wiring of a house
Laura Scudder, Knob and tube 1930, CC BY-SA 3.0

In the mid-1900s, most homes were built with aluminum wiring because they were a lot cheaper compared to copper. Most of those houses never got remodeled. Hence, thousands of old homes are said to have aluminum wiring or another potentially dangerous type of wiring, knob and tube.

However, just because a house is old doesn’t mean it has aluminum wiring. That’s why an inspection is important. Most homeowners looking to sell their property may not make it clear so you’d have to investigate it yourself. Often, having aluminum wiring isn’t so bad but when the wrong receptacle or conductors are installed, it could cause some serious damage.

Aluminum wiring tends to overheat rather easily and is a far softer metal than copper. You may have aluminum wiring if you have flickering lights, tripped circuits, burned insulation, and heated outlets. To avoid all this, here are some ways you can know you have aluminum wiring.

  • Through Exposed Wiring: Exposed wiring is the most common way to know you have aluminum wiring. If your wires are exposed, check if they have a shiny steel-like exterior. If they do, you have aluminum wiring. Also, if they have a more reddish-brown color, then you have copper wiring.
  • Heated Outlets: Overheating is a common sign of aluminum wiring. Having outlets that are a little warm is quite normal. However, when your outlets feel too hot to touch, you need to have your house inspected. Bear in mind that heated wires often burn, so watch out for strange odors as well. Your first line of action would be to turn off the breakers to stop the power flow and then call a professional for help.
  • Flickering Lights and Bad Fixtures: While in some situations it’s normal for your lights to flicker, it only lasts for a second. If your lights flicker whenever you plug in any appliances or you have to change out your light bulbs frequently because they burn out so fast, it may be because of poor electrical connectors caused by the aluminum wiring.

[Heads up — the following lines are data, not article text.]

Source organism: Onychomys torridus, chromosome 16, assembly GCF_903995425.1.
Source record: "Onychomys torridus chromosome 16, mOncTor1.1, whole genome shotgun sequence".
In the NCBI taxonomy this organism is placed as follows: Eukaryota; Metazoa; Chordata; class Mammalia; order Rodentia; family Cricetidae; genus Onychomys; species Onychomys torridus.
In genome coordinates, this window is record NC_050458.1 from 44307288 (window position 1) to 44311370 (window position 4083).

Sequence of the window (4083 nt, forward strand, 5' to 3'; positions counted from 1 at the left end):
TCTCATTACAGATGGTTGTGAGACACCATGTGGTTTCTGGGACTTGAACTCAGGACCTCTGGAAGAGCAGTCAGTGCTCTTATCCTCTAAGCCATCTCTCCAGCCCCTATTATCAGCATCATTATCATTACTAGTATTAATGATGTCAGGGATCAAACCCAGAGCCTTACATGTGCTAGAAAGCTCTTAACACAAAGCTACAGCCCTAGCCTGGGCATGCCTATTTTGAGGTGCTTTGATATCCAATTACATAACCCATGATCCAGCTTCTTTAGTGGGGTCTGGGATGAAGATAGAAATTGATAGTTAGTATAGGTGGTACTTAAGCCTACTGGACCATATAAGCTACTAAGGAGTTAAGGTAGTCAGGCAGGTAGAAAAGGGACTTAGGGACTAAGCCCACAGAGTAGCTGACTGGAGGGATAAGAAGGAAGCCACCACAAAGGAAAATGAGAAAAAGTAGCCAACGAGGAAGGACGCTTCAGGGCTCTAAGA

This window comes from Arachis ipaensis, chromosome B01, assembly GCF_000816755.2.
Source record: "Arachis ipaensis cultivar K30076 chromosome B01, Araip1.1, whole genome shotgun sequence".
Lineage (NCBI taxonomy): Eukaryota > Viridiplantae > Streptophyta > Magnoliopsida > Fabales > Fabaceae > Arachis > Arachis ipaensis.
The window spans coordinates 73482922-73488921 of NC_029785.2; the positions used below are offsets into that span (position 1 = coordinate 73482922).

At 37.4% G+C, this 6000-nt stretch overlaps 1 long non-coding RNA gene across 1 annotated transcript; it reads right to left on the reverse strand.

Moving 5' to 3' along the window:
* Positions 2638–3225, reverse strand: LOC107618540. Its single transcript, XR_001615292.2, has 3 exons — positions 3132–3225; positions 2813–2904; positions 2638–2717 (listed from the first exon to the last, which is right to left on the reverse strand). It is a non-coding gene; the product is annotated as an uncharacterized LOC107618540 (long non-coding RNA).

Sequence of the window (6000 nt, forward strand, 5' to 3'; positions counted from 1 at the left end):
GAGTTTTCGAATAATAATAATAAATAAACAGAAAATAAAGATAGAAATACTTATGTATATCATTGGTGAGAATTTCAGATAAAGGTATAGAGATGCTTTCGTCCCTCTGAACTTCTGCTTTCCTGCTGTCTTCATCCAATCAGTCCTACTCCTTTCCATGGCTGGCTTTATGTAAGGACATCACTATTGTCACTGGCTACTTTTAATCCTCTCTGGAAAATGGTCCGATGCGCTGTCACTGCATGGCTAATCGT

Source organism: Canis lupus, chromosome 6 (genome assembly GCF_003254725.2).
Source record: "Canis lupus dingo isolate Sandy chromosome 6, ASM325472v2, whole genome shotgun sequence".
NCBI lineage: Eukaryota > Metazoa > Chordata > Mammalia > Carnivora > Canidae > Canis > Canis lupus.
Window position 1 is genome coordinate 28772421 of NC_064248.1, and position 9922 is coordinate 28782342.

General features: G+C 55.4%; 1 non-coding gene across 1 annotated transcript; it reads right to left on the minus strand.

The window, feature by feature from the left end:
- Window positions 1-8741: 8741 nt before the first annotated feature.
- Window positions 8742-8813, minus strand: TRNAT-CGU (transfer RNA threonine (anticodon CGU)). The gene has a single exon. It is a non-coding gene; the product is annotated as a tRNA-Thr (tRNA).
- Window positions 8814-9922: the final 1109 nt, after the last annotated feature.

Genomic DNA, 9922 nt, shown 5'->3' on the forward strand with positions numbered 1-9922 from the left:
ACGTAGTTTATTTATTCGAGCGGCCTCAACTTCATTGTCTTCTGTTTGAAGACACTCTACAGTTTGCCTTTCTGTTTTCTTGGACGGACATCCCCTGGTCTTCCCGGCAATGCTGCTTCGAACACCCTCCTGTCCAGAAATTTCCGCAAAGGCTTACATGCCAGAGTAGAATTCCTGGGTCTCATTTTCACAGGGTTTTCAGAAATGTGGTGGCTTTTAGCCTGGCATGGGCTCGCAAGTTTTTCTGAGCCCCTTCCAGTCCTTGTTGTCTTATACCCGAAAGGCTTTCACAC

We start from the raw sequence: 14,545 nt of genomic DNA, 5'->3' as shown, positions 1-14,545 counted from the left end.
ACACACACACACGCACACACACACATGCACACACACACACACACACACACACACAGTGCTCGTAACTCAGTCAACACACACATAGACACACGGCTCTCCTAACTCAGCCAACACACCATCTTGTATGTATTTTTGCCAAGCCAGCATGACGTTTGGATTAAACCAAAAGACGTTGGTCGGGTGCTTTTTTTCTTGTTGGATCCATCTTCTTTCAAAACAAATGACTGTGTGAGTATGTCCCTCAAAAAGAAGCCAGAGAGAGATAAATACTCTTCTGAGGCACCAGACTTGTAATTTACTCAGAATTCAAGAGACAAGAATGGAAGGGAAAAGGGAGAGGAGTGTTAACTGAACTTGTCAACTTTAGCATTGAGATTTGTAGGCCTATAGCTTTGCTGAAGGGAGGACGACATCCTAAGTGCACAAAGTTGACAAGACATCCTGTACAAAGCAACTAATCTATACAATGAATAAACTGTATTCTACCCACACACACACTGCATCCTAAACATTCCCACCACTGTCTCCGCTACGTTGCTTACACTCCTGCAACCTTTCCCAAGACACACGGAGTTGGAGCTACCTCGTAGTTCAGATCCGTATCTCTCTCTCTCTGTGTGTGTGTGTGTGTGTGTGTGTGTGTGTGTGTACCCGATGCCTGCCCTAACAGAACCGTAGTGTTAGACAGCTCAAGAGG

• Buzzing, Arching, and Shocks: Buzzing sounds from an outlet or a switch are a sign of excessive heat. Does your outlet constantly spark when you plug an appliance? Chances are you have aluminum wiring.
  • Labeled Casing: Another way you can figure out you have aluminum wiring is to check the wires themselves. Aluminum wiring manufactured before 1977 would be marked with the word ALUMINUM or ALUM or AL after at least every 12 inches. If it was manufactured after May 1977, the labeling would be ALUMINUM ACM, ALUM ACM or AL ACM.
  • Call in a professional: Before you buy a house, you should call in a professional electrician to check the electrical condition of the home. If it needs to be remodeled and rewired, it would be far easier to discuss that and consider if a full repair is something you’d be interested in. If your home has any electrical problems, then you need professional help.
How To Identify Aluminum Wiring was last modified: August 30th, 2022 by Brian Hortin